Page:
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  4.  | Valuing A Business At The Start Of A Divorce Vs. At The End

Valuing A Business At The Start Of A Divorce Vs. At The End

Whether one spouse inherited a business or a couple decided to start a company together, business valuation may be the most pressing challenge during divorce proceedings. Spouses often have a lot of issues to address when there is a company included in their pool of marital assets.

In order to appropriately divide marital resources, couples first have to establish what they are worth. Business valuation often requires outside professional support, as it is a very complex process. There are many different ways to establish the value of a business that consider everything from the future earning potential of the company to the market prospects for the industry as a whole.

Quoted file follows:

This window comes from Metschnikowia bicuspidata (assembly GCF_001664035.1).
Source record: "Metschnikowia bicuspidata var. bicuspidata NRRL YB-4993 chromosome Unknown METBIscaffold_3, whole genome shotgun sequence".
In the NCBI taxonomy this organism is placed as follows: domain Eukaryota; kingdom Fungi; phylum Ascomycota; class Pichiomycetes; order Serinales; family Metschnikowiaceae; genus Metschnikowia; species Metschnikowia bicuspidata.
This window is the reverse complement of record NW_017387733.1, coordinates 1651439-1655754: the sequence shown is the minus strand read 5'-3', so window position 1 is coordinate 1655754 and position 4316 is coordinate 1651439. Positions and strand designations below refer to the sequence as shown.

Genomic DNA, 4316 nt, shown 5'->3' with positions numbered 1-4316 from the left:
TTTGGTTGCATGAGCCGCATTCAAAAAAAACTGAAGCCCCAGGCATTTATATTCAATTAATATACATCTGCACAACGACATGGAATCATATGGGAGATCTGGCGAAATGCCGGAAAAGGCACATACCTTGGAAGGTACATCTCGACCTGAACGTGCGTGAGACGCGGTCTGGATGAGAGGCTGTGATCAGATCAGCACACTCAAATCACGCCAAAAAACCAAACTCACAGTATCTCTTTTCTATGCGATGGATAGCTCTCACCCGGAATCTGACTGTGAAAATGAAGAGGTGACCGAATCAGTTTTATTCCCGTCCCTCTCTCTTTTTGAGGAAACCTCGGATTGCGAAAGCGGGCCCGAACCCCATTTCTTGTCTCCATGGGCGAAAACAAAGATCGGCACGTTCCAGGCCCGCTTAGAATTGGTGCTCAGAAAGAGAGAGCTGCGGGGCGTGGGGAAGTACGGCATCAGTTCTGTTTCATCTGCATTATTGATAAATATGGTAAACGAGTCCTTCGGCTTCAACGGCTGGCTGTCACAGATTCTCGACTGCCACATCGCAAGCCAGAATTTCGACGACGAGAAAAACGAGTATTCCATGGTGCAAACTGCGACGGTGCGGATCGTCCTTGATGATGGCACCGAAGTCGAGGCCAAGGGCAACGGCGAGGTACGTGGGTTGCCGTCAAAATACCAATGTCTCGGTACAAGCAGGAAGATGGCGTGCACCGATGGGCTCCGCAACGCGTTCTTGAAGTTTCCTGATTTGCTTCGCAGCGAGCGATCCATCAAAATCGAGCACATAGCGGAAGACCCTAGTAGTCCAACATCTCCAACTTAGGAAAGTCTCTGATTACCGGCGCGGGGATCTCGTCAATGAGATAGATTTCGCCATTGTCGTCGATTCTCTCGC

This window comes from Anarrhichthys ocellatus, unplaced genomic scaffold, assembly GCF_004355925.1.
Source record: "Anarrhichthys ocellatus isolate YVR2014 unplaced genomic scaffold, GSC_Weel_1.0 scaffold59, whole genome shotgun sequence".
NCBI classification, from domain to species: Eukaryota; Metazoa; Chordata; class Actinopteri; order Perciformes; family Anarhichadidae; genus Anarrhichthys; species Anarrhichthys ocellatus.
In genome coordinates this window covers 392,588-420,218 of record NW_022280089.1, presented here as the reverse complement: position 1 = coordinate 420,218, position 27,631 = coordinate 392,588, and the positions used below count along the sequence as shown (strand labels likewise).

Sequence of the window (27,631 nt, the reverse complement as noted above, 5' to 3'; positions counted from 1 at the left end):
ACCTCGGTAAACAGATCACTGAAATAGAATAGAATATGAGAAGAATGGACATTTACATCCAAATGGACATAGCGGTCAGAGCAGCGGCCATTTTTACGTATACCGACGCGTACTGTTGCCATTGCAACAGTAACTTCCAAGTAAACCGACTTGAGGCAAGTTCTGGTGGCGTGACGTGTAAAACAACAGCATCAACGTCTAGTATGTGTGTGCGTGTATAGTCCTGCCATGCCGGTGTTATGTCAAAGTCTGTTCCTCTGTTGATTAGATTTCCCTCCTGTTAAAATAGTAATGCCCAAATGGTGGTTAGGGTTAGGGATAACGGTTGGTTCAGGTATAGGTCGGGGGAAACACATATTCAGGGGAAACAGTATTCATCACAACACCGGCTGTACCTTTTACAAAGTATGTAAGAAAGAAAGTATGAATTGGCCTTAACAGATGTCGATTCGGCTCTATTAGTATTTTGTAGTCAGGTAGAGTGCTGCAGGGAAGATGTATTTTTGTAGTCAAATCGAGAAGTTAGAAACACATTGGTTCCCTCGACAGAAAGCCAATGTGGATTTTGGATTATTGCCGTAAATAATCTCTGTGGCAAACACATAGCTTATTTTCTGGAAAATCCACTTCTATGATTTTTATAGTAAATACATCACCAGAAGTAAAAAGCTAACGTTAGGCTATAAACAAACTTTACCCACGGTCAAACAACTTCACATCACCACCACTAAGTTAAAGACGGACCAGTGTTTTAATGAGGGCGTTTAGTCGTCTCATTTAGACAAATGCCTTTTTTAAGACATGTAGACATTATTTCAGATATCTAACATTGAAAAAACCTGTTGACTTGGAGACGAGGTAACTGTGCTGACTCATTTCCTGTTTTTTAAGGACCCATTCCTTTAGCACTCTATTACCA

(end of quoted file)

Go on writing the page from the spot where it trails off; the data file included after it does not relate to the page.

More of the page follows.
One of the considerations that can have a major impact on the final value established is when someone performs the valuation process is timing. Is it better to complete the business valuation during or after the divorce?

There are limitations to either approach

One never knows how the market might change in the future, which is one of the reasons that business valuation can be a subjective process. Those who believe that economic factors when they file for divorce might artificially decrease the value of a business could try to fight against that reduction in value by asking to delay the valuation until later in the divorce process.

However, during that time, machinery and other equipment will depreciate in value to some degree, and there is never any certainty about what will happen to the economy. There’s also the possibility that a spouse involved in business management might intentionally mismanage the company so that it appears to be worth less than it should be worth during a later valuation.

There are positive and negative aspects to either approach, and often, people choose to perform the valuation early as a means of ensuring they have adequate time to negotiate in an effort to avoid going to court or in an effort to prepare for litigation. Those who have high-worth but difficult-to-value assets like businesses included in their marital estates may have a harder time managing the property division process and often need to plan accordingly.


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